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NCJ Number: 73653 Find in a Library
Title: Who Is the Mentally Retarded Offender?
Journal: Angolite  Dated:(September-October 1980)  Pages:20-36,100
Corporate Author: Louisiana State Penitentiary
United States of America
Editor(s): W Rideau; B Sinclair
Date Published: 1980
Page Count: 18
Sponsoring Agency: Louisiana State Penitentiary
Angola, LA 70712
Format: Article
Language: English
Country: United States of America
Annotation: The plight of the mentally-retarded offender in the criminal justice process, particularly corrections, is documented, and aspects of criminal justice programming for such offenders are discussed, with special attention to Louisiana.
Abstract: The 1971 Brown-Courtless study found that about 10 percent of incarcerated offenders are retarded (an IQ below 70), or an estimated 25 to 30,000 mentally retarded offenders exist in the Nation's prisons. While few definitive studies have been made of the retarded offender, data from the scattered studies show that retarded offenders represent a disproportionate percentage of the incarcerated. This is believed by many to be due to the maladaptive problems of the mentally retarded, their reduced capacity to avoid capture and conviction, and the infrequent use of probation, parole, and community programs with the mentally-retarded offender. Data also show that the mentally retarded are more likely than other offenders to plead guilty without some of the benefits of a negotiated plea, are less likely to appeal convictions, and infrequently request postconviction relief. Few correctional programs test for mental retardation, and those that do, fail to provide habilitation or supportive programs targeted at the mentally-retarded inmate. Such inmates are frequently abused by other inmates, because they do not know how to deal with manipulation and intimidation. While professionals argue the need for special community programs, corrections officials generally acknowledge that corrections programs for the mentally-retarded have low priority in resource allocation. This material came from interviews with criminal justice professionals and experts in the field of mental retardation.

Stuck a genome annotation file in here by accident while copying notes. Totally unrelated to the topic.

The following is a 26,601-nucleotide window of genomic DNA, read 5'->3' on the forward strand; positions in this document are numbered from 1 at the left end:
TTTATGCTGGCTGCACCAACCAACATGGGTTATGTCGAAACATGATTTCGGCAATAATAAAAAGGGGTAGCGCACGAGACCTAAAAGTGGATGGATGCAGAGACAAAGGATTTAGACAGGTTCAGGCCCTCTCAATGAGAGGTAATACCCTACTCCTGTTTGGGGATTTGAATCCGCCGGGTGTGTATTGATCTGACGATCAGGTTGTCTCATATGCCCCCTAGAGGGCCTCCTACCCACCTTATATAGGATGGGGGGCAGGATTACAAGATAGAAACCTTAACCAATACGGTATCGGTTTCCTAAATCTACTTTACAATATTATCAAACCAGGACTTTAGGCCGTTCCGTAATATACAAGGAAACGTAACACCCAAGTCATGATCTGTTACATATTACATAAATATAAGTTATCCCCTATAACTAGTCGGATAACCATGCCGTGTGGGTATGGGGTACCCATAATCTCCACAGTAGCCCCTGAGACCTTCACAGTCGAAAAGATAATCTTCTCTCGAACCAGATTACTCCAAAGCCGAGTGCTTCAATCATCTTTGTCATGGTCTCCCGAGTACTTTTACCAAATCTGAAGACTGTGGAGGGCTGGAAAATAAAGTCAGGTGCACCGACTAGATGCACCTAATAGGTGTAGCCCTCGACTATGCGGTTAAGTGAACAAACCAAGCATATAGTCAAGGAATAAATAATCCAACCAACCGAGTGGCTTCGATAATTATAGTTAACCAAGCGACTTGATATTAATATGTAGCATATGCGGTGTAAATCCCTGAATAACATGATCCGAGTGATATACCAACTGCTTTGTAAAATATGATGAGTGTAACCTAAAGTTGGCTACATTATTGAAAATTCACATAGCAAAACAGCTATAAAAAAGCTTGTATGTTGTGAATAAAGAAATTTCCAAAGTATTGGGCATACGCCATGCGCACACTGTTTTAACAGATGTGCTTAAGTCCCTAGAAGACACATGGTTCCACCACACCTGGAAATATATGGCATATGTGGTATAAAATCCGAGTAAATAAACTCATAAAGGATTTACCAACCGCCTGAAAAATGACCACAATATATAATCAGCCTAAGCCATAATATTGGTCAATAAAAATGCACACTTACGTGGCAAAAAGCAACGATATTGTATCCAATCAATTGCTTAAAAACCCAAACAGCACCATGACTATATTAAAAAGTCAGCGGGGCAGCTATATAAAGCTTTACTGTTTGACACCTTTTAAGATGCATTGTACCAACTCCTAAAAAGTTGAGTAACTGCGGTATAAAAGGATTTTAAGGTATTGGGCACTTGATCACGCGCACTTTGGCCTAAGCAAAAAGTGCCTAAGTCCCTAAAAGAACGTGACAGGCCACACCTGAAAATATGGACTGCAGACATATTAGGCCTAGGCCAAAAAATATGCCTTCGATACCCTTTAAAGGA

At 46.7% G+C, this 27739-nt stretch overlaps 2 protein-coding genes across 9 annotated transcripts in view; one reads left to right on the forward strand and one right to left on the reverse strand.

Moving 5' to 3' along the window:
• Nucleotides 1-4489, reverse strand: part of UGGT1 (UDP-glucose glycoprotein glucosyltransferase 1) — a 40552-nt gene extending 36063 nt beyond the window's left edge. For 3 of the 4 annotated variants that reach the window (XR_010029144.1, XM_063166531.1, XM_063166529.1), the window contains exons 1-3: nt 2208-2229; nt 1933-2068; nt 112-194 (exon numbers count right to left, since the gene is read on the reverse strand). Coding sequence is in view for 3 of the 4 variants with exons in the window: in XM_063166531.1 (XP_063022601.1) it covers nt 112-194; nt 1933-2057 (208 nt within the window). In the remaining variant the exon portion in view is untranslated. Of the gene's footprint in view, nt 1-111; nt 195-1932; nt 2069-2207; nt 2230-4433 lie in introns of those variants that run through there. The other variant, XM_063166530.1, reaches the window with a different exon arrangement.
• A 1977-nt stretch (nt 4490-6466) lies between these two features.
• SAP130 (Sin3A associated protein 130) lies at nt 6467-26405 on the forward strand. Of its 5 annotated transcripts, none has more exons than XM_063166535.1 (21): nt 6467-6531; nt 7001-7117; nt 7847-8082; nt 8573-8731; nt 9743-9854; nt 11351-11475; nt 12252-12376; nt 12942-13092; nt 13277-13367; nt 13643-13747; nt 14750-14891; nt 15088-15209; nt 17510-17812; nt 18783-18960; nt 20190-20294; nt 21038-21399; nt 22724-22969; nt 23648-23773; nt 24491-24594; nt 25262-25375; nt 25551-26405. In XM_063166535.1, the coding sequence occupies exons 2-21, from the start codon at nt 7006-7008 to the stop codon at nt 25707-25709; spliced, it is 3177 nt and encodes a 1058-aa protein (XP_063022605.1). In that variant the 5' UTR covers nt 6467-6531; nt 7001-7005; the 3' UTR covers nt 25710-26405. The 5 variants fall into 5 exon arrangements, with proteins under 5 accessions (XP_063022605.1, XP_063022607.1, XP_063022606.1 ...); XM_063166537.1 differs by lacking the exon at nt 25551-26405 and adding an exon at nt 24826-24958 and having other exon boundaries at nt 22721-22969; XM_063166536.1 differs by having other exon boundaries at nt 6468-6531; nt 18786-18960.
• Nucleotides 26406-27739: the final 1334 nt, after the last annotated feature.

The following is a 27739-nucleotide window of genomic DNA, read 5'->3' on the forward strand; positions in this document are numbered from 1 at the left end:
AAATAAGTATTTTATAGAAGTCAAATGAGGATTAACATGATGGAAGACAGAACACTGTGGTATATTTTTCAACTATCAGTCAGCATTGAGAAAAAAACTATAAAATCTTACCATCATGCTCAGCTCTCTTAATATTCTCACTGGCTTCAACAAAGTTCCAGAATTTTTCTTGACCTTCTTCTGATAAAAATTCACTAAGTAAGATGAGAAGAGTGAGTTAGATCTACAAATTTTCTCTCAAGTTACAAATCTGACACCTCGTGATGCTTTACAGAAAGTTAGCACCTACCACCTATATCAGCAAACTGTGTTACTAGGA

Index Term(s): Community-based corrections (adult); Inmate Programs; Louisiana; Offender classification; Offenders with Intellectual or Developmental Disabilities
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